The finance industry has been too white and too male for too long. That needs to change.
- Institutions across the country have been reckoning with America's history of racial injustice.
- Despite these efforts, one sector of major financial influence lags in addressing the issue of fairness head-on: the asset management industry.
- Now is the time for institutional investors to actively pursue a pipeline of diverse managers, learn and adopt best practices, and consistently track, report, and analyze progress on diversity within the field.
- Roy Swan is Director of Mission Investments for the Ford Foundation.
- This is an opinion column. The thoughts expressed are those of the author.
- Visit Business Insider's homepage for more stories.
Over the summer, thousands of peaceful protesters took to the streets to demand racial justice in America. Their efforts led to a dramatic shift in which our workplaces, our government, and America's C-suites finally began to address our history of systemic racism and the country's race-based caste system.
One by one, entities across all industries reckoned with their histories and committed themselves to fundamental changes in an attempt to achieve more fairness. Despite these efforts, one sector of major financial influence lags in addressing the issue of fairness head-on: the asset management industry.
A need for change in the finance industry
Institutions across the country have been reckoning with America's race-based caste system and awakening to even the most subtle bias as they grapple with how to move the needle forward when it comes to achieving equality.
Staff members in workplaces everywhere have come forward with troubling stories of overt racism or unconscious racial bias in the workplace going back decades and stretching into the present day.
Lack of diversity and inclusion within the world of finance particularly, which is largely a result of America's racial caste system, has systematically impeded Black and brown people's access to capital and subsequent opportunities for economic wealth.
Black and brown individuals, businesses, and families are locked out of opportunities to create generational wealth and entrepreneurial success. Indeed, according to a new report from Citigroup, systemic racism has cost our country $16 trillion in the last 20 years alone.
What many seem to be seeing for the first time and what communities of color have long known, is that our systems do not work for everyone, especially Black and brown Americans. Women and people of color manage a mere 1% of the $71 trillion in US assets under management ("AUM"). It is hard to imagine a reason why white men, who make up just 30% of the country, control 99% of all AUM, other than systemic inequality. This is proof positive for why the asset management industry must also rise up to the challenge, reckon with the unfairness that permeates the field, and commit to doing better.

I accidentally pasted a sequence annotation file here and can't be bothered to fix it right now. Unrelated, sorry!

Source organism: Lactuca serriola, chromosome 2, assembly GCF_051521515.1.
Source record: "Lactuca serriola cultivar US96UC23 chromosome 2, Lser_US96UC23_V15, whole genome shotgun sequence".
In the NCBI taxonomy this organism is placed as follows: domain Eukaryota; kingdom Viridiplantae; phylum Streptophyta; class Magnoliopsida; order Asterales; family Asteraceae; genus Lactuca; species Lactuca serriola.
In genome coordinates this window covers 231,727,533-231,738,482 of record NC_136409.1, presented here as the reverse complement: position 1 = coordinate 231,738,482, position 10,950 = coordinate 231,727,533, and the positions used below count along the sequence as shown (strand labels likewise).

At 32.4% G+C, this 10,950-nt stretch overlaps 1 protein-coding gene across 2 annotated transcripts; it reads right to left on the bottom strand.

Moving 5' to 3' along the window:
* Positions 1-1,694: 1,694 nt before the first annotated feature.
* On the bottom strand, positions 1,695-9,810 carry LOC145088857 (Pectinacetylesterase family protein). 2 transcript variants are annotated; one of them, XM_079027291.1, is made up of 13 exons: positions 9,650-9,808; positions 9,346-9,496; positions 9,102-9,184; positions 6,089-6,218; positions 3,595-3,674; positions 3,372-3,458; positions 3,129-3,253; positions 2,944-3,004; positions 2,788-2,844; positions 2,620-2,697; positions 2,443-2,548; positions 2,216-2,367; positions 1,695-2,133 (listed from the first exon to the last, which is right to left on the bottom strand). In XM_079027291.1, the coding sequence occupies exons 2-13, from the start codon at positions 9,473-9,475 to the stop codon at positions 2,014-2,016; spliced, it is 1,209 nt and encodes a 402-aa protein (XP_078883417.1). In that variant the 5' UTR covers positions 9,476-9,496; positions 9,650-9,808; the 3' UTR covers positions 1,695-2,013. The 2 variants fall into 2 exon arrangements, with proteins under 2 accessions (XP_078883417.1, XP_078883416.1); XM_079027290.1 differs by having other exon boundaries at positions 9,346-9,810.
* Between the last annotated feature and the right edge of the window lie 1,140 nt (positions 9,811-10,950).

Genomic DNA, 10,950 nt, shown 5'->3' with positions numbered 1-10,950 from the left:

How to move forward
The truth is that not only is diversifying our industry the right thing to do but it is also a smart business strategy. The data speaks for itself: funds do as well, if not better, under the management of a person of color. Diversifying the asset management industry will ultimately lead to growth.
Diverse asset managers can offer unique perspectives on consumer trends that can help generate new ideas, which ultimately leads to greater returns. By not broadening the pool of asset managers, including diverse managers, we are missing out on growth in more ways than one.
There are three things that institutional investors can do today to remedy the lack of diversity in the field. The first is to completely and fully understand that the talent is there; capable Black people, brown people, and women of all colors exist in America. There is no reason why we should not actively pursue a pipeline of diverse managers.
The second is to learn and adopt best practices. There are allocators who are already getting this right. Meet with them, learn from them, and actively implement the strategies that work. The third is based on metrics – valuing that which we measure. It is fundamental to consistently track, report, and analyze progress. This begins by setting goals and later evaluating our own performance so that we can course-correct where needed.
At the Ford Foundation, we know that rising economic inequality is a massive and foundational problem we must address. It is at the center of everything the Ford Foundation does. We invest in diversifying the asset management sector because we expect doing so will lead to better outcomes not only for investors but for Main Street America.
According to research from the National Association of Investment Companies and Harvard Business School Professor Josh Lerner, diverse investment managers perform as well as or even better than their white counterparts. They also become high impact donors in their communities, hire diverse professionals, and invest in diverse business owners.
The asset management industry wields tremendous influence over the economy, but its professionals do not reflect the gender, ethnic, or racial diversity of the world around them. It is on all of us to seize this moment in history and continue the work of ending racism and inequality.
Every sector of society should be held to account and pushed to create a space for people of color to succeed and build wealth. The asset management industry is no exception and plays, in fact, a pivotal role in the wealth creation that can lead to lasting change.
Roy Swan leads the Ford Foundation's Mission Investments team, managing Ford's portfolio of mission-related investments (MRIs) and program-related investments (PRIs), and works to expand and strengthen the impact investing field.
This is an opinion column. The thoughts expressed are those of the author(s).
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